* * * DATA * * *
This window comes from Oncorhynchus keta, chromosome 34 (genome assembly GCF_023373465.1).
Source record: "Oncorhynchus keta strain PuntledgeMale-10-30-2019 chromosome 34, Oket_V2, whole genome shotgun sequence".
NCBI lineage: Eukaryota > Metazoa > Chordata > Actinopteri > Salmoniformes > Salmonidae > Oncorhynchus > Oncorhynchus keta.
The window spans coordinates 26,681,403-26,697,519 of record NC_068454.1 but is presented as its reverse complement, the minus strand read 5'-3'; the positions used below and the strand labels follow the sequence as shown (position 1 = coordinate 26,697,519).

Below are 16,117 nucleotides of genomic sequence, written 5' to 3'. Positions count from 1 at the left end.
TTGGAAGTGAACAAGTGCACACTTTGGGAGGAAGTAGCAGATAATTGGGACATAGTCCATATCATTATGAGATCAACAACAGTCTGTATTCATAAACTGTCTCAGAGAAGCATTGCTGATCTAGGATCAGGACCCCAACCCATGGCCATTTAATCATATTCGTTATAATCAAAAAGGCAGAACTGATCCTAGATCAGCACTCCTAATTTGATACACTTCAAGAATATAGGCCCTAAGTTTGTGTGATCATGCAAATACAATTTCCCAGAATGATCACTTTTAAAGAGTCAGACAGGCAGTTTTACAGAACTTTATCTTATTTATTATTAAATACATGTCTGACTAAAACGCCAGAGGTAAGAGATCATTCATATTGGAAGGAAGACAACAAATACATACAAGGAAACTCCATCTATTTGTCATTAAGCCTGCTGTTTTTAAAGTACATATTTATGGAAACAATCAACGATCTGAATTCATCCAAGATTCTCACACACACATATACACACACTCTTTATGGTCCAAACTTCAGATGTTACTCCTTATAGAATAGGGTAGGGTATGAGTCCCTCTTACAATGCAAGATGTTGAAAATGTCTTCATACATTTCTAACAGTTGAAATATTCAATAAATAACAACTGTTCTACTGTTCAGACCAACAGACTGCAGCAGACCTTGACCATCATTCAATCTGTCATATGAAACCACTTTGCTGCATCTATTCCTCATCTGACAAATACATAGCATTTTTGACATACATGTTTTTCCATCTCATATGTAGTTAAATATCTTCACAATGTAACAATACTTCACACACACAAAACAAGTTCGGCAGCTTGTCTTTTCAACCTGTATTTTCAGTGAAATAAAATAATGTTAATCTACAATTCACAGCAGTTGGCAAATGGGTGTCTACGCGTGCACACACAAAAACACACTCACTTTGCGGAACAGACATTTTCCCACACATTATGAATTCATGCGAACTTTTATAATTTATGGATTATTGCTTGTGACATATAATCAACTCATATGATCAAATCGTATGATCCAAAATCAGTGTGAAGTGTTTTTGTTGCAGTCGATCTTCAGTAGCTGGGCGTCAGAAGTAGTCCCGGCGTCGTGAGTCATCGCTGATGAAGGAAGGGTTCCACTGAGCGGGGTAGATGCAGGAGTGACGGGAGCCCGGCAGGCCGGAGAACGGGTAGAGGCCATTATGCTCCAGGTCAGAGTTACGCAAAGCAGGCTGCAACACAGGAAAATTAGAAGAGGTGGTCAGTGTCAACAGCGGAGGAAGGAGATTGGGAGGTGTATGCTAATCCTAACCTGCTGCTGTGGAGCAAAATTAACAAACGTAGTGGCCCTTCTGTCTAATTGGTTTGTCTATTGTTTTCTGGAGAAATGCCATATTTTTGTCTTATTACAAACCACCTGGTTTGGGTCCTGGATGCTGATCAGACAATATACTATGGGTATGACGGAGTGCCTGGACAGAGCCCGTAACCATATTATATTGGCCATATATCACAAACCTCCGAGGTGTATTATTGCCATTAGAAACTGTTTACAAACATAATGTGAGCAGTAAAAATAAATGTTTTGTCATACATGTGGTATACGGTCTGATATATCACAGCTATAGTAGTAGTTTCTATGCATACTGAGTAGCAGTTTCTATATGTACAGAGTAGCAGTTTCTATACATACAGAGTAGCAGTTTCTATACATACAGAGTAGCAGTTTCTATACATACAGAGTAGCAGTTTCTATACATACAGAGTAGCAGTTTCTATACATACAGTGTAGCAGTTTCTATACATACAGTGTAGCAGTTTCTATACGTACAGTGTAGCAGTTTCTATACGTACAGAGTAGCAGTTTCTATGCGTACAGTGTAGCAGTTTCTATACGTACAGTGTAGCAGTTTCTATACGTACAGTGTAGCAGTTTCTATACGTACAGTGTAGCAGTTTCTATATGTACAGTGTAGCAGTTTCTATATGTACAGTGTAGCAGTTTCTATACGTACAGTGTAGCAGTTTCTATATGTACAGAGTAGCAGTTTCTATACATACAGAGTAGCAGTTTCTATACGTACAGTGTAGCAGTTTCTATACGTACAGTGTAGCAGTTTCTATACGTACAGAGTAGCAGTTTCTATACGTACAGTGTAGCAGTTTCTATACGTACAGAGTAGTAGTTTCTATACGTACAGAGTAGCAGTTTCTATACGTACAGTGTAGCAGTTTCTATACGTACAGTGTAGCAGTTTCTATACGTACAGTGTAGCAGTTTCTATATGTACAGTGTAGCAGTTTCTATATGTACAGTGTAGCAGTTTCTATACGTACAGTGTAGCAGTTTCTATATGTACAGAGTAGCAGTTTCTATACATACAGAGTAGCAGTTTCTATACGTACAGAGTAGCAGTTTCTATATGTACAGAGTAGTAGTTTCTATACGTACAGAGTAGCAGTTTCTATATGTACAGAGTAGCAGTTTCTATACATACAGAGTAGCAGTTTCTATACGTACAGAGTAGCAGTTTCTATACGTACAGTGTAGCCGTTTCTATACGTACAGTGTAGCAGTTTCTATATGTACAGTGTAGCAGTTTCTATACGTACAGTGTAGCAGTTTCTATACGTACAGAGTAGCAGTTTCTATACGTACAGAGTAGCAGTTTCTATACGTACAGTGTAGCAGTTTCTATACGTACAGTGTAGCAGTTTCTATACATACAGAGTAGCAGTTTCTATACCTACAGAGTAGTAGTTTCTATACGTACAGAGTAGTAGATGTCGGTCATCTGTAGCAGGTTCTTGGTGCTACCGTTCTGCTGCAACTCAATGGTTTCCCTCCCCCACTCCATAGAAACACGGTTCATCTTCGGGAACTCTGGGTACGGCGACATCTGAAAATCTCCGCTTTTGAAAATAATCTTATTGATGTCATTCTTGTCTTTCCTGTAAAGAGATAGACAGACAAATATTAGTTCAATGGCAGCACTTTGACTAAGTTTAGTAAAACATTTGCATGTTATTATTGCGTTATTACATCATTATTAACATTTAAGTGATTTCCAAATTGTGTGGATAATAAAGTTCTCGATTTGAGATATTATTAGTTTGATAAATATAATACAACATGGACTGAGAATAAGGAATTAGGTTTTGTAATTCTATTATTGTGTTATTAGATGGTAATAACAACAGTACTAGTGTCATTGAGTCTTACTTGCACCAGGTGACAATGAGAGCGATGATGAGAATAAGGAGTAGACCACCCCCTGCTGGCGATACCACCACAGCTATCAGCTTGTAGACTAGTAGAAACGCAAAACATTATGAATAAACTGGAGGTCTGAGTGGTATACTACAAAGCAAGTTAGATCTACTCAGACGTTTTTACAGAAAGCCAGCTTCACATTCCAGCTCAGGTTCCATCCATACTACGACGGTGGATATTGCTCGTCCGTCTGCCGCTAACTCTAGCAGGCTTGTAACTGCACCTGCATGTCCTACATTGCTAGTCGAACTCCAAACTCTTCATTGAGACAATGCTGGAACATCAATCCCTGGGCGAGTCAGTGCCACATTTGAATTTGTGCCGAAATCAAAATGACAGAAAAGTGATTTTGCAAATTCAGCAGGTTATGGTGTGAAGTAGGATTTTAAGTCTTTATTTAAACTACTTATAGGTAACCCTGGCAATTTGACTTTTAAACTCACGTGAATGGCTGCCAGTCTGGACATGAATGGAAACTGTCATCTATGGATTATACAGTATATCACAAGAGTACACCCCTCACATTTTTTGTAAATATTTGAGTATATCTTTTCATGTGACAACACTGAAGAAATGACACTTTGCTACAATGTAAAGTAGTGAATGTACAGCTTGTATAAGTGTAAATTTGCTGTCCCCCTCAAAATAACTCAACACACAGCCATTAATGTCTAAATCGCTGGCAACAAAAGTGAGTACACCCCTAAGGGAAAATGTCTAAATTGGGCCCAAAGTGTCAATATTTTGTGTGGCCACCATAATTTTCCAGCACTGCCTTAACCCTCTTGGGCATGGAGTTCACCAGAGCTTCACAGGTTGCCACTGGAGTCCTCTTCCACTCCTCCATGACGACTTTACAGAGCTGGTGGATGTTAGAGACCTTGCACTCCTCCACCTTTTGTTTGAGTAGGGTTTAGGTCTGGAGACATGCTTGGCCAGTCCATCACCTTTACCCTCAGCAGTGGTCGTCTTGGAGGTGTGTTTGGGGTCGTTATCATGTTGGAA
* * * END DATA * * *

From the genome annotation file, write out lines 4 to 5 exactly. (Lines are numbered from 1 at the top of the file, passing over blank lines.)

The window spans coordinates 26,681,403-26,697,519 of record NC_068454.1 but is presented as its reverse complement, the minus strand read 5'-3'; the positions used below and the strand labels follow the sequence as shown (position 1 = coordinate 26,697,519).

Below are 16,117 nucleotides of genomic sequence, written 5' to 3'. Positions count from 1 at the left end.